Roger Chamberlain walked off the floor of the Minnesota state senate having just watched as taxpayers went on the hook for an estimated $1 billion (at least) over 30 years for the construction, upkeep and debt service on a new stadium for the Minnesota Vikings. He could only laugh in frustration.
"What the NFL wants," the republican state senator said, "the NFL gets."
The Vikings' franchise is staying in Minnesota, its home for the last 51 years. It's a big victory for the NFL and football fans in the area. The exorbitant cost is the reality of modern professional sports. Even a smaller market has to pay big or deal with the threat of relocation, in this case to Los Angeles.
Chamberlain is a football fan so on one level he's happy the Vikings are staying. He was disappointed, however, that what seemed like a reasonable amendment to the bill was squashed before it had a chance.
All Chamberlain wanted was to assure that since so much taxpayer money was being handed over, those same taxpayers would be guaranteed local broadcasts of all Viking games no matter if the stadium was sold out. In effect, he wanted to make the NFL's blackout rule illegal in Minnesota.
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"If we're going to hand over hundreds of millions of dollars, at least make sure the fans get to watch," he told Yahoo! Sports on Thursday. "I thought it was worth a shot. There was a lot bipartisan support."
Except that his amendment, which was initially approved in the face of strong opposition from the Vikings, got wiped out in committee before the final bill reached the Senate floor.
"At that point they weren't going to hang this up for a blackout amendment," Chamberlain said.
And so one of the worst provisions in sports continues, leaving a steamrolled state senator to join a long line of failed anti-blackout reformers – a list that includes Justice Department lawyers, television executives, economics professors, ideological lobbyists, all types of politicians, decades of frustrated fans and even the 37th President of the United States, Richard M. Nixon himself.
The NFL can continue, as always, to keep certain games off local television no matter how much public money went into a privately-owned stadium.
"Our understanding is that the amendment was eliminated by [a Senate] committee," NFL spokesman Greg Aiello said Thursday. "Therefore, we see no need to comment."
In practice the NFL blackout rule isn't a huge issue – in 2011 there were just 16 games (a mere six percent) held off local market airwaves. They all occurred in Buffalo, Cincinnati, San Diego and Tampa Bay. Minnesota hasn't had a blackout since 1997.
The principle is significant though.
The modern idea is that everyone gets to tune in for the game when enough of the locals pay the team to see it in person. The owners get their money from a few (70,000) and the many (millions) get the benefit, free TV.
With these billion-dollar stadiums needing so much public support, the dynamics change. Everyone is paying (or at least tax revenue that belongs to everyone is being used) to fund a stadium in which an already wealthy owner assumes the profits. Meanwhile only a select few (the ticket holders) get to enjoy the opulence of the facility.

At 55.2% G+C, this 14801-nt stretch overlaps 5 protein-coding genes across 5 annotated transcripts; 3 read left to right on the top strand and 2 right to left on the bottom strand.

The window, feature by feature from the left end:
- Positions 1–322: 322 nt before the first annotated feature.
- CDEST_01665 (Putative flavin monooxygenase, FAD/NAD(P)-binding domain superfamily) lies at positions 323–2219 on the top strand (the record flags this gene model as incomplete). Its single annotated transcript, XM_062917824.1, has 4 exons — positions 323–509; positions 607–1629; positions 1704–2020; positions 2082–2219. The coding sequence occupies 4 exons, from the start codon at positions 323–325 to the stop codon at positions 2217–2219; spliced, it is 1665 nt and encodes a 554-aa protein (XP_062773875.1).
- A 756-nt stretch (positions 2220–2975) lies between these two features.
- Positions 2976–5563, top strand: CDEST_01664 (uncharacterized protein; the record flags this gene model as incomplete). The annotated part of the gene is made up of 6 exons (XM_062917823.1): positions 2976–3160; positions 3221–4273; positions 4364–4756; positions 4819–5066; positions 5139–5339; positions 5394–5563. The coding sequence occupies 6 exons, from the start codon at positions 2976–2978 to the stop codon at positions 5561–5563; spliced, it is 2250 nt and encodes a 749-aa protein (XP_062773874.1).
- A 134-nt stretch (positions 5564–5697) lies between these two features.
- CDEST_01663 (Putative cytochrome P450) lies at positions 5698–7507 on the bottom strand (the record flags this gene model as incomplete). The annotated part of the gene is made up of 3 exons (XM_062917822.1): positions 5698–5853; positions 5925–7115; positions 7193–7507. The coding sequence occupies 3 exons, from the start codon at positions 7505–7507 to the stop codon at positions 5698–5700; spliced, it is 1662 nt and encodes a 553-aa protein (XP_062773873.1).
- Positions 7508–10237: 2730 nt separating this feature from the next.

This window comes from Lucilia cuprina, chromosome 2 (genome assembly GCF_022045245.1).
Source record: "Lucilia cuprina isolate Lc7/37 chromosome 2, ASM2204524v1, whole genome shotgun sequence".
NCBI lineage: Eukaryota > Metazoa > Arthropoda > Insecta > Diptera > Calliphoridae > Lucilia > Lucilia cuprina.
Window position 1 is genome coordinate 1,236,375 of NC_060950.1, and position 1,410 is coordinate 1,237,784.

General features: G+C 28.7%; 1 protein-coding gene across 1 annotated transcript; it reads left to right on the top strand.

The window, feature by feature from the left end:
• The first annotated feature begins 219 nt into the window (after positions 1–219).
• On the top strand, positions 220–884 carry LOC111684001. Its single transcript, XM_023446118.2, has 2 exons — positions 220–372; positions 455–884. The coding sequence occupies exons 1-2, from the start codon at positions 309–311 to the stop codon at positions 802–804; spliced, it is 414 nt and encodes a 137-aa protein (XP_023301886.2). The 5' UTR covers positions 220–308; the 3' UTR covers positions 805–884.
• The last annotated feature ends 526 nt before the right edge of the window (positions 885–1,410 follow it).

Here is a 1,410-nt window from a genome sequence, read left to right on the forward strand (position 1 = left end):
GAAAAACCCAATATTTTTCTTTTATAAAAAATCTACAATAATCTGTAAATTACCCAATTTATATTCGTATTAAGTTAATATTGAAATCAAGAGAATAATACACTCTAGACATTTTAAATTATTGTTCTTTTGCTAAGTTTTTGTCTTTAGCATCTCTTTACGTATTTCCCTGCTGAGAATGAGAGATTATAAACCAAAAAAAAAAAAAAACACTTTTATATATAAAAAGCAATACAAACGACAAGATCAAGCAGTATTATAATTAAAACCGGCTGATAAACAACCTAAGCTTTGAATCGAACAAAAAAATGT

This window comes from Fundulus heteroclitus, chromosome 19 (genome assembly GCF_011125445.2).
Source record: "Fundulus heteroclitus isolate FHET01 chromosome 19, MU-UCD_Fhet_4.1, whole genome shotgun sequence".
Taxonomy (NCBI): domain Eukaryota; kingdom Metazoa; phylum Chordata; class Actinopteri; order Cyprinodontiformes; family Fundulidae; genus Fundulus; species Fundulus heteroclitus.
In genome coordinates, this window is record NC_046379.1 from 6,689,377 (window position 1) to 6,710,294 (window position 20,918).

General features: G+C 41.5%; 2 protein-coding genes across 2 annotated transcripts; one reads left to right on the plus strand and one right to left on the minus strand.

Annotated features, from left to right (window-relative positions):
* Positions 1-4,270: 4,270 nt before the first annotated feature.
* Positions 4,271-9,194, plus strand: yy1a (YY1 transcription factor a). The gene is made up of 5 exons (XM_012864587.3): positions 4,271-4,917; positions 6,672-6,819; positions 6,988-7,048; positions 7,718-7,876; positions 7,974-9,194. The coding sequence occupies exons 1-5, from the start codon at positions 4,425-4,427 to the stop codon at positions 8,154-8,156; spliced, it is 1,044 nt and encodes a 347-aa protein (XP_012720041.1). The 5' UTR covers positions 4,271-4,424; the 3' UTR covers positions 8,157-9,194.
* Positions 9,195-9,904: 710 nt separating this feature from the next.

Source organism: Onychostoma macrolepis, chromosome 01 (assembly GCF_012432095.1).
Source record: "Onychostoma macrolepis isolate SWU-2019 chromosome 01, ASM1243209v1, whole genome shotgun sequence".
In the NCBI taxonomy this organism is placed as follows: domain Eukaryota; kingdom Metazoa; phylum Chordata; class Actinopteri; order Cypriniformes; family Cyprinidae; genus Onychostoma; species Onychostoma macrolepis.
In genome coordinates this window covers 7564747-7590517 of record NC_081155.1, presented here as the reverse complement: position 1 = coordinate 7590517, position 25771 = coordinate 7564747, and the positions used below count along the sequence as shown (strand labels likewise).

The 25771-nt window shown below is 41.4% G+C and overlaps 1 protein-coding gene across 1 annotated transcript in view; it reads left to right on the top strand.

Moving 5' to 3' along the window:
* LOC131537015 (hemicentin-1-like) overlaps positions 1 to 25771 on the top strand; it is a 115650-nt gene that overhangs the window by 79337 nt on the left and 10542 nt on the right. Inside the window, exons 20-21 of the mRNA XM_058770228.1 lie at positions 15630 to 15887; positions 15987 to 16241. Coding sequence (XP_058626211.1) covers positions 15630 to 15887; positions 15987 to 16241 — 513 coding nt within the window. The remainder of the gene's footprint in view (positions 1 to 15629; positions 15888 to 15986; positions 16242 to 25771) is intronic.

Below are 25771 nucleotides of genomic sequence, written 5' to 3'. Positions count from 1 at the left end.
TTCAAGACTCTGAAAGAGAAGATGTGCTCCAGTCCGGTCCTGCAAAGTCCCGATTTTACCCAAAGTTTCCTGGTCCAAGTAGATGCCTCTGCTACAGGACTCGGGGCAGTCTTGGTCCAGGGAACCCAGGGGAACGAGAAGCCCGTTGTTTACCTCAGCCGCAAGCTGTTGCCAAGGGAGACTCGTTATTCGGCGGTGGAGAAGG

So why shouldn't the common man get the guarantee of watching the game?
"What the NFL never accepts is that there are fans that want to stay home and watch the game and there are fans that want to go to the game to watch the game," said Brian Frederick of Sports Fan Coalition, a Washington-based advocacy group that has lobbied the FCC on the blackout issue. "Those are different groups."
And in the era of government-financed stadiums, they are all "paying" fans.
Professional team owners attempt to cite economic impact and other positive studies in seeking public support for their stadiums, but most of those have been discredited. The biggest issue is displaced spending. Communities without NFL teams don't have higher savings rates. They just use their discretionary spending at other places around town (restaurants, shops, etc).
An NFL team may boost morale for a community, among other intangible benefits. In most cases there just isn't a legitimate economic case to be made. In this era of extreme public debt and huge budget shortfalls, the argument is even tougher.
"We oppose the way owners too easily manipulate the public into paying for this lavish stadium that only serves the earnings of the owner," Frederick said. "But if it's going to happen there should be certain caveats like no blackouts."
Sen. Chamberlain saw it the same way. With this much money going out, it seemed fair to get some concession from the Vikings.
In making his attempt, along with his counterpart in the House, Linda Runbeck, Chamberlain joined the rich history of the NFL's stubborn blackout rules. It began in the 1950s as a way, ostensibly, to protect the ticket-buying customer. Was it fair for the guy who paid for a seat to then have the game shown on television for free?